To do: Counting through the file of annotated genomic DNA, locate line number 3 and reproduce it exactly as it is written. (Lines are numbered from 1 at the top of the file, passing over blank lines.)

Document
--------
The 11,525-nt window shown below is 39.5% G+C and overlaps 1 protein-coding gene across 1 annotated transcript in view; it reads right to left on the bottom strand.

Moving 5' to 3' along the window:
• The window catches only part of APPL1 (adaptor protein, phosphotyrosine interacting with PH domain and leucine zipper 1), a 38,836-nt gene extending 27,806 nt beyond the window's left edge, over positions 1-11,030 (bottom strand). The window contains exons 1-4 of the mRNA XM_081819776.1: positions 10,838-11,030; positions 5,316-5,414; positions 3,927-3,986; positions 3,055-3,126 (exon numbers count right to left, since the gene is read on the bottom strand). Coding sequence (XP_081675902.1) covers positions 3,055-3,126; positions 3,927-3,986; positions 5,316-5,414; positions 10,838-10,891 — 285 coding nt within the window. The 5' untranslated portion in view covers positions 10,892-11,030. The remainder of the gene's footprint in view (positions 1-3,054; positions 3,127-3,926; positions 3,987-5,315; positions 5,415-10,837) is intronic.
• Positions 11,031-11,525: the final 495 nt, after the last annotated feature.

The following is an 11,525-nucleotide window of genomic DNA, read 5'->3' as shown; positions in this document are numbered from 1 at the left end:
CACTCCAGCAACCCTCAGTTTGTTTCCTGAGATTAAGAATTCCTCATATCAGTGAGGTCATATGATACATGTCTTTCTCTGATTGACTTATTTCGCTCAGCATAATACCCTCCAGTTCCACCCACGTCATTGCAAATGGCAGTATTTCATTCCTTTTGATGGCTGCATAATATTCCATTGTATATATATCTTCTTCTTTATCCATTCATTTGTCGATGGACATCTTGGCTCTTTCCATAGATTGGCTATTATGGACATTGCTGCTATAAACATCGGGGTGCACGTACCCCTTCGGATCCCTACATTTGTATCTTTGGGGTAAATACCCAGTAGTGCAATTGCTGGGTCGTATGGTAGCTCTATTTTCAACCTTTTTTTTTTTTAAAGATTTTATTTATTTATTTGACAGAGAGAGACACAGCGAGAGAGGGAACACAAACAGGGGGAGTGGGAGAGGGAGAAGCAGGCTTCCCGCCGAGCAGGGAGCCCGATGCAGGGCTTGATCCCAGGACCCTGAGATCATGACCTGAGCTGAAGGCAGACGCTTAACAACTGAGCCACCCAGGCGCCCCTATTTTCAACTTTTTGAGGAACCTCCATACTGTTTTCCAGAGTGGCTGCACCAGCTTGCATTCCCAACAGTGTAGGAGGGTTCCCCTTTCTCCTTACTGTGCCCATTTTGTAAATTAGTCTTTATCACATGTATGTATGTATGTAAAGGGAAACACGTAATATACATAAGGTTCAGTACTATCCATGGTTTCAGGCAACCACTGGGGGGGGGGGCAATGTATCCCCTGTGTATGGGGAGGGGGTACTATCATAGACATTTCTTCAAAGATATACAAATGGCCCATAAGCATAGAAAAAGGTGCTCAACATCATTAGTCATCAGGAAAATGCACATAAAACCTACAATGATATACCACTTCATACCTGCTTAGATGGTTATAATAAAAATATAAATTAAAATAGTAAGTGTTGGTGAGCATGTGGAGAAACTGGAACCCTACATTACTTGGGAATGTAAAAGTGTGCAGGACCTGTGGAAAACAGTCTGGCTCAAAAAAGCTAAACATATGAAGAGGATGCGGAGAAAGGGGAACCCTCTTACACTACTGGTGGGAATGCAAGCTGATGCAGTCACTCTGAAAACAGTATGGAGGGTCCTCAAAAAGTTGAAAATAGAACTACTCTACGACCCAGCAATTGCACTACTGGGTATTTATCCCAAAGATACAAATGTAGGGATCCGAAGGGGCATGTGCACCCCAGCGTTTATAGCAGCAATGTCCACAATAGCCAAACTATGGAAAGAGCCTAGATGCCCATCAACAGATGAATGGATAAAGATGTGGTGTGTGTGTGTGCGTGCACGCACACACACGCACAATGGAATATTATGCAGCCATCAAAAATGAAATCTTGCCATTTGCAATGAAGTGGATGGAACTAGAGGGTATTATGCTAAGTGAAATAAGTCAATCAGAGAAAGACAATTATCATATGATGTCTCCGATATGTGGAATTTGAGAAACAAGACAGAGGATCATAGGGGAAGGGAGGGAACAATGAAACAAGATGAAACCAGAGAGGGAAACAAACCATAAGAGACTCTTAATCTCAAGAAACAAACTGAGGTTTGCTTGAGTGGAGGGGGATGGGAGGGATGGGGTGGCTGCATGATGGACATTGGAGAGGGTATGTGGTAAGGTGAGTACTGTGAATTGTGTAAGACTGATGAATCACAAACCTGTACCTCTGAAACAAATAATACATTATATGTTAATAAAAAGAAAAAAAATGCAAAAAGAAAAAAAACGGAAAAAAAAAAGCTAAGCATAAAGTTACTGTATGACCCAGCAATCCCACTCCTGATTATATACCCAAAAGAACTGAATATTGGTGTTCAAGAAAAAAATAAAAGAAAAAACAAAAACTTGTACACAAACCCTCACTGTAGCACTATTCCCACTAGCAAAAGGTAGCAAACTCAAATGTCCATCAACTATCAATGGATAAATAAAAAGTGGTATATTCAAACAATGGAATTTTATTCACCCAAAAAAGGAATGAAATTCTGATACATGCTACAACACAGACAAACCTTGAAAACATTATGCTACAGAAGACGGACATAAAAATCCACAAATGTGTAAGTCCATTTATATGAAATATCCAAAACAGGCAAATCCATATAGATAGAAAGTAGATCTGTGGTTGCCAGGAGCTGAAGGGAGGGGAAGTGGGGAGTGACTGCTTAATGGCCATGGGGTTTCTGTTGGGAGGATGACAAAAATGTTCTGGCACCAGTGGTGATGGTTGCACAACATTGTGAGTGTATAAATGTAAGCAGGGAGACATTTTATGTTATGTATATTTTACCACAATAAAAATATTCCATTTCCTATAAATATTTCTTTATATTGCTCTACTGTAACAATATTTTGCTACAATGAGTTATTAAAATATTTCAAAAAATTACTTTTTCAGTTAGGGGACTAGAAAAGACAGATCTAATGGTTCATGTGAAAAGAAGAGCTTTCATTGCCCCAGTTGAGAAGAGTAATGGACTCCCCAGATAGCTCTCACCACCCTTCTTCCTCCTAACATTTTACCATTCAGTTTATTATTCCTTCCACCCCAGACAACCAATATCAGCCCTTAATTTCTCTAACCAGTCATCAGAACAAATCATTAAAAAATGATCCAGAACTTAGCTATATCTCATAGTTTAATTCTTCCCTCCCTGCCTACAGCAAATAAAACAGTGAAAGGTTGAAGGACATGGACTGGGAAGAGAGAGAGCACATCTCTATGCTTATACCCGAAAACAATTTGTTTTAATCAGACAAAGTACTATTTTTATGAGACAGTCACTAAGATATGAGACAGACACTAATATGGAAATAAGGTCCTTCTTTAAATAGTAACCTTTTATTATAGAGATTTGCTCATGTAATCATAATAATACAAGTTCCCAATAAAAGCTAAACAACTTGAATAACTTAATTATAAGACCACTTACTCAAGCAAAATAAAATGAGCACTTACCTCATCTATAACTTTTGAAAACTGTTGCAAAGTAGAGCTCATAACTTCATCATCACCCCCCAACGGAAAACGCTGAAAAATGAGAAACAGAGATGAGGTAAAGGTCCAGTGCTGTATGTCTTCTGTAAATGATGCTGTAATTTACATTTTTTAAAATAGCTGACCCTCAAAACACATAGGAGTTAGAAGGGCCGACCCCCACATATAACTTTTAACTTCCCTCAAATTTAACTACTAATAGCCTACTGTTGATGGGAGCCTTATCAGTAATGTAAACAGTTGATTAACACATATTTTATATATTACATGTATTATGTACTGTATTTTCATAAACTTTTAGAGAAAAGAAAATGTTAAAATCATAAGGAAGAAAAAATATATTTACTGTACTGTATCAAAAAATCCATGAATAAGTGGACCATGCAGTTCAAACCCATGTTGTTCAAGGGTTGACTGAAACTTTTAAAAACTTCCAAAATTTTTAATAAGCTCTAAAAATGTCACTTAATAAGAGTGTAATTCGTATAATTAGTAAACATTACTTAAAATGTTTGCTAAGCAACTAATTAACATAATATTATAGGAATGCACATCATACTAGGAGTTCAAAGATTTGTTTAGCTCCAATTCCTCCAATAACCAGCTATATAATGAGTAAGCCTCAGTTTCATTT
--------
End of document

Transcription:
• The window catches only part of APPL1 (adaptor protein, phosphotyrosine interacting with PH domain and leucine zipper 1), a 38,836-nt gene extending 27,806 nt beyond the window's left edge, over positions 1-11,030 (bottom strand). The window contains exons 1-4 of the mRNA XM_081819776.1: positions 10,838-11,030; positions 5,316-5,414; positions 3,927-3,986; positions 3,055-3,126 (exon numbers count right to left, since the gene is read on the bottom strand). Coding sequence (XP_081675902.1) covers positions 3,055-3,126; positions 3,927-3,986; positions 5,316-5,414; positions 10,838-10,891 — 285 coding nt within the window. The 5' untranslated portion in view covers positions 10,892-11,030. The remainder of the gene's footprint in view (positions 1-3,054; positions 3,127-3,926; positions 3,987-5,315; positions 5,415-10,837) is intronic.